It has nothing to do with hooking up or any other kind of sex. It has to do with becoming the closest of friends with a complete stranger for one afternoon, then never seeing him or her again.

One year, about 30 years ago, I was visiting friends in Montreal. I was poor, didn’t have a reliable car, so I took the bus from New York to Montreal. It was a five-hour ride. I figured I’d sleep most of it, but instead, I found myself seated next to an Indian (from India) medical student who was studying medicine at McGill University. He had just been visiting friends in New York and it was time to go back to studying.

He explained that he was on a scholarship from India and the deal was, he would study, become a doctor, then go back to India and do three years of work there to compensate the government. But, he said, he wasn’t going back.

I was surprised. “But you took the money,” I pointed out. “Don’t you feel you owe them something?” He sighed.

“India is so big,” he said. “So poor. There is very little I could do there that would mean anything. But I could do some great work here in Canada. Research work that might save many people and not just for three years. Maybe for a hundred years.”

He then talked about India’s relationship with Great Britain. “Mostly, everyone hates the British, but they gave us one thing for which we will always be grateful.”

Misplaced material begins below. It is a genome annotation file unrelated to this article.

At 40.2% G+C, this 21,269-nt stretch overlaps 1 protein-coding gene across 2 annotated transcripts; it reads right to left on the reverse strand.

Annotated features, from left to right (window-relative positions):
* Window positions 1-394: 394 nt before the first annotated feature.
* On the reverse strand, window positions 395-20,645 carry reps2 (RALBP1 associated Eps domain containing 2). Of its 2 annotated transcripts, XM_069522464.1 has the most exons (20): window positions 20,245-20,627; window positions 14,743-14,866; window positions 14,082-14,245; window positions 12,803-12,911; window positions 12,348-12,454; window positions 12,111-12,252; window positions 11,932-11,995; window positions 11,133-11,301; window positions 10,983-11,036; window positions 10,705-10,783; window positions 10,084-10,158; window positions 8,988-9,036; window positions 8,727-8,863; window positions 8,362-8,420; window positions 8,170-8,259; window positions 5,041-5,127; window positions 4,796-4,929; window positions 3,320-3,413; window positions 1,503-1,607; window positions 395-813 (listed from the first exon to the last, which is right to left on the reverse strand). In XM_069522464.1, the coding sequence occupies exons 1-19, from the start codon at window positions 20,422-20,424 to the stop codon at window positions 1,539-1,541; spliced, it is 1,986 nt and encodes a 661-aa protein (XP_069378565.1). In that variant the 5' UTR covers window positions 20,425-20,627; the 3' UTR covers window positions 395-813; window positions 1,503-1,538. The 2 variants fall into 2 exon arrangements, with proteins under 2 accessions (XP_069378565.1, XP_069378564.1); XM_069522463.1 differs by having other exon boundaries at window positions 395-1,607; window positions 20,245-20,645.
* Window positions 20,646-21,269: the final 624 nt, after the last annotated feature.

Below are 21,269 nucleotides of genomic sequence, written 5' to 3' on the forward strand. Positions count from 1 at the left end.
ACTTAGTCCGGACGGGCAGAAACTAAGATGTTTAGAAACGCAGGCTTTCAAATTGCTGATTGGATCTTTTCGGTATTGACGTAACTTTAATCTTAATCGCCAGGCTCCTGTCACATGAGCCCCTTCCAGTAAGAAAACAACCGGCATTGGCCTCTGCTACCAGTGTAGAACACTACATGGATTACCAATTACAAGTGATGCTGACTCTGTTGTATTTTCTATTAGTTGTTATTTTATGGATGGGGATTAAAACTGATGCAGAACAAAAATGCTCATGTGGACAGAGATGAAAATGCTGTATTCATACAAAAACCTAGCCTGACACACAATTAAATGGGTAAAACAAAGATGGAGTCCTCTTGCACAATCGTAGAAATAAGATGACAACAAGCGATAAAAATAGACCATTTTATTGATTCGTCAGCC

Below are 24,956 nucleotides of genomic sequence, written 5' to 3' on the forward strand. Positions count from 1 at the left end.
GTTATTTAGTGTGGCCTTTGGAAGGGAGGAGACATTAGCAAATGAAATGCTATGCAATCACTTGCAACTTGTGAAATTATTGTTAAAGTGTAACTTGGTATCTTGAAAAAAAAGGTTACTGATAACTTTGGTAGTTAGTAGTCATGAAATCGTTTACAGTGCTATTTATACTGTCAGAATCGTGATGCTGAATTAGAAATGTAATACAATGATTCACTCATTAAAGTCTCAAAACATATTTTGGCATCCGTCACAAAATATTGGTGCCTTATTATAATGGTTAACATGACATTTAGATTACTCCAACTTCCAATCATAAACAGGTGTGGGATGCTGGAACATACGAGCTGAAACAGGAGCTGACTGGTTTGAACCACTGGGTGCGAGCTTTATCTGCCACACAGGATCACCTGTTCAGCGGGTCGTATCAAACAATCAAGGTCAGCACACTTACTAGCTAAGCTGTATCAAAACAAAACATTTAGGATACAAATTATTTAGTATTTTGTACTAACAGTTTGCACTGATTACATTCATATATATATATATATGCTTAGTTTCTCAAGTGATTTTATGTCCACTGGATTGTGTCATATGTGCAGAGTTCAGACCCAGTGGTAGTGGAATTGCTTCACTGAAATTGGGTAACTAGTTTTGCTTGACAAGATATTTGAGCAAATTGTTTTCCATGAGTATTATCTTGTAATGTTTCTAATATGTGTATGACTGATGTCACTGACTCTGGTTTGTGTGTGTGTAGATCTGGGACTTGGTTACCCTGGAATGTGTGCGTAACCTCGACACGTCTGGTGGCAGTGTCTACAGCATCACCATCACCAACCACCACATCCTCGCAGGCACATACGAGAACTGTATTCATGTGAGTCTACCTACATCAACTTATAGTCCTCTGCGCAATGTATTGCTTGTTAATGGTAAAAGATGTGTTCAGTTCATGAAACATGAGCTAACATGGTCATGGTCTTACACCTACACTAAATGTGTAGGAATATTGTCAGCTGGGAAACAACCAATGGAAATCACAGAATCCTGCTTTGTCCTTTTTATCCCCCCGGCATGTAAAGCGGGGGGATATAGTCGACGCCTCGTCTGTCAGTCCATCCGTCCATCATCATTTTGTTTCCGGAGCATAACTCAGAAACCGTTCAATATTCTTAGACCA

I raised both eyebrows (I can’t raise just one, sorry) and looked at him.

“English,” he said. “Before the British, we spoke hundreds of languages. In each valley, the villages had their own language. Across the nation, we couldn’t talk to each other. Then along came the English and suddenly, we could communicate. For that, we are grateful. It may not be our best language, but it the one everyone speaks.”

After that — getting a look at India I had never seen before — I passed along all of my current issues including trying to get a Jewish divorce in Israel while living in New York, a process so complicated that even 32 years later, I get a headache thinking about it. Not to mention the nasty piece of work who,  for hard-to-fathom reasons, I had married. And children. Mine. His. Ours. As well as the big ocean between us.

Greyhound bus terminal

The two of us never even exchanged names. When we parted at the bus station in Montreal, we had no thought of ever meeting again.

We were best friends for one afternoon on a long bus ride between cities. And three decades later, I still remember it.

27 thoughts on “BEST FRIENDS FOR AN AFTERNOON – Marilyn Armstrong

  1. Those were the days when you actually spoke to someone sitting next to you. Today, he’d have ear buds in to tell you he wasn’t interested in talking and he’d either close his eyes or scroll his phone. I like your memory better.


  2. What a beautiful tale. As someone who travels much, mostly on trains, I made several unforgettable ‘part time, short term’, friends. The latest was with a woman who boarded the same bus in Zurich and then we went to change for the same tramway. We re-made the world of faith, religion, God and Humans, all in less than one hour. We came from the same concert in an Senior Residents’ Home and we both wished to see each other again – but of course won’t.